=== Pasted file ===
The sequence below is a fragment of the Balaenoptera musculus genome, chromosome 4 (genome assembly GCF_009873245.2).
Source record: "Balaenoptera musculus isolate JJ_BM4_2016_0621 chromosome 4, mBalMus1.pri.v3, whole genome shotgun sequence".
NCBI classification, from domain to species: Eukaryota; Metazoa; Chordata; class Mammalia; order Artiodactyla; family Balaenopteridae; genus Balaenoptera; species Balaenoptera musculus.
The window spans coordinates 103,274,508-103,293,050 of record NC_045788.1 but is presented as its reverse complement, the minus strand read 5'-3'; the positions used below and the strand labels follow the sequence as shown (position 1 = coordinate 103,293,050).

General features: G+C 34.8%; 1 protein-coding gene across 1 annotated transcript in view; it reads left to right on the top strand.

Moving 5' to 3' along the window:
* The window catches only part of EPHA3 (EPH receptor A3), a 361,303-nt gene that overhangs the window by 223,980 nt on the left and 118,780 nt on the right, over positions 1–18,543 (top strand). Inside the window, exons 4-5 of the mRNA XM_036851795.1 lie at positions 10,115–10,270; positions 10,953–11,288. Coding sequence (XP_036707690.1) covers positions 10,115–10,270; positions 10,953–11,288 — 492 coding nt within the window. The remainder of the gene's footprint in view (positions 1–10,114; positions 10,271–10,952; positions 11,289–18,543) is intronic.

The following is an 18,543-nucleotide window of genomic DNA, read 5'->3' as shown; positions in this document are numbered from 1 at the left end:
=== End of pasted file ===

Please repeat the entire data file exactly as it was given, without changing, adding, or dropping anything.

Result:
The sequence below is a fragment of the Balaenoptera musculus genome, chromosome 4 (genome assembly GCF_009873245.2).
Source record: "Balaenoptera musculus isolate JJ_BM4_2016_0621 chromosome 4, mBalMus1.pri.v3, whole genome shotgun sequence".
NCBI classification, from domain to species: Eukaryota; Metazoa; Chordata; class Mammalia; order Artiodactyla; family Balaenopteridae; genus Balaenoptera; species Balaenoptera musculus.
The window spans coordinates 103,274,508-103,293,050 of record NC_045788.1 but is presented as its reverse complement, the minus strand read 5'-3'; the positions used below and the strand labels follow the sequence as shown (position 1 = coordinate 103,293,050).

General features: G+C 34.8%; 1 protein-coding gene across 1 annotated transcript in view; it reads left to right on the top strand.

Moving 5' to 3' along the window:
* The window catches only part of EPHA3 (EPH receptor A3), a 361,303-nt gene that overhangs the window by 223,980 nt on the left and 118,780 nt on the right, over positions 1–18,543 (top strand). Inside the window, exons 4-5 of the mRNA XM_036851795.1 lie at positions 10,115–10,270; positions 10,953–11,288. Coding sequence (XP_036707690.1) covers positions 10,115–10,270; positions 10,953–11,288 — 492 coding nt within the window. The remainder of the gene's footprint in view (positions 1–10,114; positions 10,271–10,952; positions 11,289–18,543) is intronic.

The following is an 18,543-nucleotide window of genomic DNA, read 5'->3' as shown; positions in this document are numbered from 1 at the left end: